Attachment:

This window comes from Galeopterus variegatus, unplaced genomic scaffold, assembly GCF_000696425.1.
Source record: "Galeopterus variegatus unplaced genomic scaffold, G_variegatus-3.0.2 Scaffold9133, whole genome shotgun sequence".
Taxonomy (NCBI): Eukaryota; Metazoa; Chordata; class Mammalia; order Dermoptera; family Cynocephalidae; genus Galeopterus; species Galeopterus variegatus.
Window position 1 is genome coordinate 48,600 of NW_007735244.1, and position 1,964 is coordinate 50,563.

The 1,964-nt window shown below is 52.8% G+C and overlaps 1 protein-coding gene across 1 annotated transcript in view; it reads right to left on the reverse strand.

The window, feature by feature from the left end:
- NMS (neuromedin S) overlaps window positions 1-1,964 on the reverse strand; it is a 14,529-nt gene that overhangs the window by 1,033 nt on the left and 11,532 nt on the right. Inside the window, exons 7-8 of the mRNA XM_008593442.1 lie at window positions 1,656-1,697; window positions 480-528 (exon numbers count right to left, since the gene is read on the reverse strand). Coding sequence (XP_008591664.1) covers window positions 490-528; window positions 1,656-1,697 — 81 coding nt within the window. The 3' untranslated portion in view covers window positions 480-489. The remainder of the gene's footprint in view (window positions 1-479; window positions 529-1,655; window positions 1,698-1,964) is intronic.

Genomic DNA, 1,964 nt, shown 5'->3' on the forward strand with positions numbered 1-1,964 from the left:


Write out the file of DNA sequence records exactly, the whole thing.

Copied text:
This window comes from Galeopterus variegatus, unplaced genomic scaffold, assembly GCF_000696425.1.
Source record: "Galeopterus variegatus unplaced genomic scaffold, G_variegatus-3.0.2 Scaffold9133, whole genome shotgun sequence".
Taxonomy (NCBI): Eukaryota; Metazoa; Chordata; class Mammalia; order Dermoptera; family Cynocephalidae; genus Galeopterus; species Galeopterus variegatus.
Window position 1 is genome coordinate 48,600 of NW_007735244.1, and position 1,964 is coordinate 50,563.

The 1,964-nt window shown below is 52.8% G+C and overlaps 1 protein-coding gene across 1 annotated transcript in view; it reads right to left on the reverse strand.

The window, feature by feature from the left end:
- NMS (neuromedin S) overlaps window positions 1-1,964 on the reverse strand; it is a 14,529-nt gene that overhangs the window by 1,033 nt on the left and 11,532 nt on the right. Inside the window, exons 7-8 of the mRNA XM_008593442.1 lie at window positions 1,656-1,697; window positions 480-528 (exon numbers count right to left, since the gene is read on the reverse strand). Coding sequence (XP_008591664.1) covers window positions 490-528; window positions 1,656-1,697 — 81 coding nt within the window. The 3' untranslated portion in view covers window positions 480-489. The remainder of the gene's footprint in view (window positions 1-479; window positions 529-1,655; window positions 1,698-1,964) is intronic.

Genomic DNA, 1,964 nt, shown 5'->3' on the forward strand with positions numbered 1-1,964 from the left: